Six years into the development cycle, they came to me. I gave up everything to be a part of the project. They never looked back, and neither did I.
—FROM CAN OF WORMS: THE AUTOBIOGRAPHY OF SHANTI CALE, PHD. AS YET UNPUBLISHED.
Shanti and Steve have told their sides of the story, Steve in public, Shanti mostly behind closed doors. I know she’s planning to publish a book as soon as her NDA runs out. Steve can’t keep paying her off forever. He’s too arrogant to really think that he has to. That’s the real problem. He’s too arrogant, and she’s too insane, and they’re the ones with their fingers on the trigger of this whole damn mess.
Ask Steve and he’ll say we filled a need.
Ask Shanti and she’ll say science finds a way.
Don’t bother asking me anything. I have committed my crimes. I have endured my penance for as long as I could. After tomorrow, I will not be available for you to ask.
—FROM THE JOURNAL OF DR. RICHARD JABLONSKY, CO-FOUNDER OF SYMBOGEN. DATED JULY 10, 2027.
You’re sure that you’re okay?”
“I’m fine, Dad.” I looked out the car window at the glass-fronted building in front of us, trying to ignore the itching in my fingers. I wanted out of the car, away from his endless attempts to be a caring parent. All he was doing was making me more nervous than I already was… but not quite nervous enough to undo my seat belt while the car was still in motion. “This isn’t my first checkup.”
“Still. I could go in with you.” The car finally stopped moving, pulled up snug against the curb.
“No,” I said, and unfastened my seat belt. In the back, Beverly sat up, ears pricked, as she waited to see whether I’d be taking her with me. “Sorry, girl. You’re going to the office with Dad today, and I’m going to the vet.”
Dad snorted, amusement briefly overwhelming his concern.
I leaned over and kissed his cheek. “Thanks for taking Beverly. See you when I get home?”
“I’d be happy to come and pick you up,” Dad said, and hugged me awkwardly, around his seat belt.
“I like taking the bus; it gives me time to think,” I said gently as I retrieved my messenger bag from the footwell and slid out of the car. I shut the door before he could object. He shot me a look through the window, half-annoyed, half-amused. Then he waved. I waved back, and turned away from the car, facing the SymboGen building.
It looked as pastoral and welcoming as it always did, thanks to hundreds of architects and public relations designers, and part of me—the part that had come first, during my endless hours of physical therapy and laborious progress—still thought of it as home. I knew that years of work had gone into creating that facade, the perfect blend of glass and stainless steel, representing scientific futurism, with growing plants and artificial waterfalls, representing a connection to the natural world. The original architect wrote a book about the process of building SymboGen HQ. It says something about the size and strength of the company that he was able to have it published.
And no matter how false it was, it was still the first home that I remembered having, and the one that my heart never really seemed to leave. I took a breath, squared my shoulders, and walked toward the sliding glass doors at the front of the building.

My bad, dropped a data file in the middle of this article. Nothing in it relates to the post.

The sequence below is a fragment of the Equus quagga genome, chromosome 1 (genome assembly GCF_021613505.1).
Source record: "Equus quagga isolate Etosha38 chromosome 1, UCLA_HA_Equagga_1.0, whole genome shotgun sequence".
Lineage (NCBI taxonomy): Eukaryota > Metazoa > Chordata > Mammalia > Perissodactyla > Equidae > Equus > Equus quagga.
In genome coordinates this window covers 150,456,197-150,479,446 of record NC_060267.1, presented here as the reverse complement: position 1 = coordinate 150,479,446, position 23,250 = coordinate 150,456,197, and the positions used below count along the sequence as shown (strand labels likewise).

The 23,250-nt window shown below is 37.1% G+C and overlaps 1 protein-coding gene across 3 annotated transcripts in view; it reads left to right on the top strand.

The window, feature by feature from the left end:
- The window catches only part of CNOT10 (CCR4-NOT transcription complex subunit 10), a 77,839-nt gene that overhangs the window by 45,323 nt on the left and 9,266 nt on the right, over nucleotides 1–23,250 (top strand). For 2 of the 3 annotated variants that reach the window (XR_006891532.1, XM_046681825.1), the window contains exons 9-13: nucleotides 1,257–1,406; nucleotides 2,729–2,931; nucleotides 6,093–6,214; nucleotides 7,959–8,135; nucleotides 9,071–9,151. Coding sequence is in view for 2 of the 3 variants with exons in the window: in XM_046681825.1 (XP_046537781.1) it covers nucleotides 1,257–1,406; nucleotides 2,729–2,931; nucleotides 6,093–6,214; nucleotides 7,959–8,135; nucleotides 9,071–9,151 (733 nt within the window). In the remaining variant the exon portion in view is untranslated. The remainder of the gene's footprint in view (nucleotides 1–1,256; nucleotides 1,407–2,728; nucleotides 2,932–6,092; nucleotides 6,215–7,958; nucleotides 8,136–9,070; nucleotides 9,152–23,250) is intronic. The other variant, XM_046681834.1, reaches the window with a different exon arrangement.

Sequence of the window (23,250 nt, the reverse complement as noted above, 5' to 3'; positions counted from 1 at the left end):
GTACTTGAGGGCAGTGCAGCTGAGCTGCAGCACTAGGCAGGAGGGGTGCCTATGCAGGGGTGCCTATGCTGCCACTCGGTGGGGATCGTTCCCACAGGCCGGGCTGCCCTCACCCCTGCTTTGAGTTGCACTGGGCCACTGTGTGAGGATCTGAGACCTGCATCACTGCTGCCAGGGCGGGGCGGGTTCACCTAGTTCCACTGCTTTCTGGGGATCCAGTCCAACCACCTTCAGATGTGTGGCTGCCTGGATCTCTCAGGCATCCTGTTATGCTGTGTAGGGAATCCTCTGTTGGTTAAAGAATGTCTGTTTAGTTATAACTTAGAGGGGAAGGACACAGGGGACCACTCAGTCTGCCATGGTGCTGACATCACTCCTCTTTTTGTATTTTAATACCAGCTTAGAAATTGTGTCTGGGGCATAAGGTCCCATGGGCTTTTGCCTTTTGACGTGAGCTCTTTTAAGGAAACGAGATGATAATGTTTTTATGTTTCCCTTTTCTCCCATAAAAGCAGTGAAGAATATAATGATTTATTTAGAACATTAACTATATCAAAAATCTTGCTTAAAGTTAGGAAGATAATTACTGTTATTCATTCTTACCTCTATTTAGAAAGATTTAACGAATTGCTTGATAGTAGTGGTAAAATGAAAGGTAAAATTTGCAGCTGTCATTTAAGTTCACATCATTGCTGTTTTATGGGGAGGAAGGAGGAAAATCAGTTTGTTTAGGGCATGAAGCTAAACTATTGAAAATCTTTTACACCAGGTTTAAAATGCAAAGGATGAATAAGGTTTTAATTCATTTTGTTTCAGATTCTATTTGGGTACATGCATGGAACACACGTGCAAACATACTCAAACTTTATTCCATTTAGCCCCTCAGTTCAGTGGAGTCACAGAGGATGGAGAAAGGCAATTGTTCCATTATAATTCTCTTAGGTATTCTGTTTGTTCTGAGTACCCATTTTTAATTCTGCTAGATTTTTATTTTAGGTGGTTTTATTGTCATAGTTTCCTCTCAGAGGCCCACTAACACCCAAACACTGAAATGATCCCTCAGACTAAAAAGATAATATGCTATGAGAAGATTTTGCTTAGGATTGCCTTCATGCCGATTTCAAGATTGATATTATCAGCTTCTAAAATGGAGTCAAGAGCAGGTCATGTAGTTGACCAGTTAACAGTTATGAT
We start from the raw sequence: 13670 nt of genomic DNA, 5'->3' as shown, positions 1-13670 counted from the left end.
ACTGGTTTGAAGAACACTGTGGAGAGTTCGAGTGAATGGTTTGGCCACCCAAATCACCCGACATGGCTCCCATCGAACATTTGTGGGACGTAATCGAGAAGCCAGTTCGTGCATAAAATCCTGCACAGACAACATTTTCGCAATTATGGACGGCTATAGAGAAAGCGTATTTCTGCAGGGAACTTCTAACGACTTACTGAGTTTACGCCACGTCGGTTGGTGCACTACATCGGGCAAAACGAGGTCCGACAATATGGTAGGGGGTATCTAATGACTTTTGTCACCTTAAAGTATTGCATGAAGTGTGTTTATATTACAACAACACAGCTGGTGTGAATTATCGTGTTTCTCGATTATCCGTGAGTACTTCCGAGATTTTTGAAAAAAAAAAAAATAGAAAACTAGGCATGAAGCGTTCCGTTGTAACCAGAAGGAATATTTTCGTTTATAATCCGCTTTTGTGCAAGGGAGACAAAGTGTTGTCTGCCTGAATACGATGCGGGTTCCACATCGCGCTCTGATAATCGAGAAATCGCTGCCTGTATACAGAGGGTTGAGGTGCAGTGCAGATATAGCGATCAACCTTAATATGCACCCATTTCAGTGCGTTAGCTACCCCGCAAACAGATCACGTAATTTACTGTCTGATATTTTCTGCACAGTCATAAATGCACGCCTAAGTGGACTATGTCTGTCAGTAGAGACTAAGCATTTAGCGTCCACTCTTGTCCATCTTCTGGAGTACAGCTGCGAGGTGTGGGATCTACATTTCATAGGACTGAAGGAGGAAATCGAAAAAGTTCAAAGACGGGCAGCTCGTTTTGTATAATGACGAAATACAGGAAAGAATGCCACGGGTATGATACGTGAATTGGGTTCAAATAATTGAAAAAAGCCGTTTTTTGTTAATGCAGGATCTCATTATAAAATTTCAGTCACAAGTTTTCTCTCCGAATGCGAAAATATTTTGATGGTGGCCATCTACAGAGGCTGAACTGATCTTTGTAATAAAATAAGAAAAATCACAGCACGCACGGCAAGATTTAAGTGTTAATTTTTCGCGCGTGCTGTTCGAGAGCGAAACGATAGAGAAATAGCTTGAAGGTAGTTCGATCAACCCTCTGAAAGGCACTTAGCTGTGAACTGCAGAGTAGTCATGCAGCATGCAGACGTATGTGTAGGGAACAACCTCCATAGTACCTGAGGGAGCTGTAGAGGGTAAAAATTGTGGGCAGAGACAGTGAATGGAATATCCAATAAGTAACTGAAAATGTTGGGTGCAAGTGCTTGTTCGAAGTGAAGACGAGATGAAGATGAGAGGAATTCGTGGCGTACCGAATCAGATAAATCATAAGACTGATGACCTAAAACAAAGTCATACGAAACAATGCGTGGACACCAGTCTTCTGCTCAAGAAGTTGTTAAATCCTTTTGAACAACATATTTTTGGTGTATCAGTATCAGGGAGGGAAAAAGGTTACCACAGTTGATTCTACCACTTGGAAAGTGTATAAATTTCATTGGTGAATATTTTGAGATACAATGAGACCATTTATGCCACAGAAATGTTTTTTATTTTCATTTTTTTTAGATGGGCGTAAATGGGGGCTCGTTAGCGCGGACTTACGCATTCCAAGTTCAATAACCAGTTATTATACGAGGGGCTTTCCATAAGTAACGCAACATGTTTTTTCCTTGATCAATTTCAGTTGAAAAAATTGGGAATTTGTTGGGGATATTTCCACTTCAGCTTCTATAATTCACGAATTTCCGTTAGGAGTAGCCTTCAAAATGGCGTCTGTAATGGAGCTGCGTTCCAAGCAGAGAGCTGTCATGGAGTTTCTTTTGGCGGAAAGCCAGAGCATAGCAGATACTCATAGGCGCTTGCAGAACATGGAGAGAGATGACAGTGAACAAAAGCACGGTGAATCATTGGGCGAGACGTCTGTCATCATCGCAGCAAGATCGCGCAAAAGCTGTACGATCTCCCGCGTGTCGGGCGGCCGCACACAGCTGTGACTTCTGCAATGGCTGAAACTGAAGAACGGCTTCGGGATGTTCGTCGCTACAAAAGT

They opened silently at my approach, the first strains of Muzak drifting out into the morning air. It sounded classical, but I knew if I pulled out my phone and triggered the app that was supposed to help me identify songs off the radio, it would come up as a generic pop song, slowed down, sweetened, and stripped of whatever raw power it might have had when it was new. No matter how comfortable I felt at SymboGen, I needed to remember how good they were at taking things and reducing them to their lowest common denominators.
I took a deep breath as I stepped over the threshold into SymboGen proper, shutting out the music in favor of savoring the carefully balanced perfume suffusing the lobby. The scent was a custom blend, according to Joyce: a mixture of apple, orange blossoms, and fresh corn. It was supposed to make people think of health and vitality. It made me think that everything was going to be all right, and at the same time, that nothing was ever going to be all right again. It was the smell of home. Home isn’t always a good place to be.
“Ms. Mitchell. We’re so glad you could join us today.” The voice was as smooth and soulless as the music drifting from overhead.
“Hi, Chave,” I said, turning to face the speaker.
She was beautiful: she had to be, to be one of the public faces of SymboGen. As always, she was sleekly groomed, not a hair out of place. She was wearing a dove-gray suit, and her dark skin practically glowed against its pale backdrop, making her look like the pinnacle of health. I was gripped with the sudden, almost undeniable urge to ask her whether SymboGen employed a fashion consultant to make sure their employees only went out in public wearing colors that were guaranteed to make them look like they were ready to run a marathon.
“You’re right on time. That’s wonderful.” Chave’s smile was as artificial as the rest of her, but I didn’t hold it against her. “Did you remember your paperwork?”
“It’s all right here, same as always.” I held up my bag, wondering if this was the way kids in school felt when they were asked if they’d remembered to do their homework. One more piece of missing emotional memory, clicking into place. “Do you know where I’m supposed to drop it off?”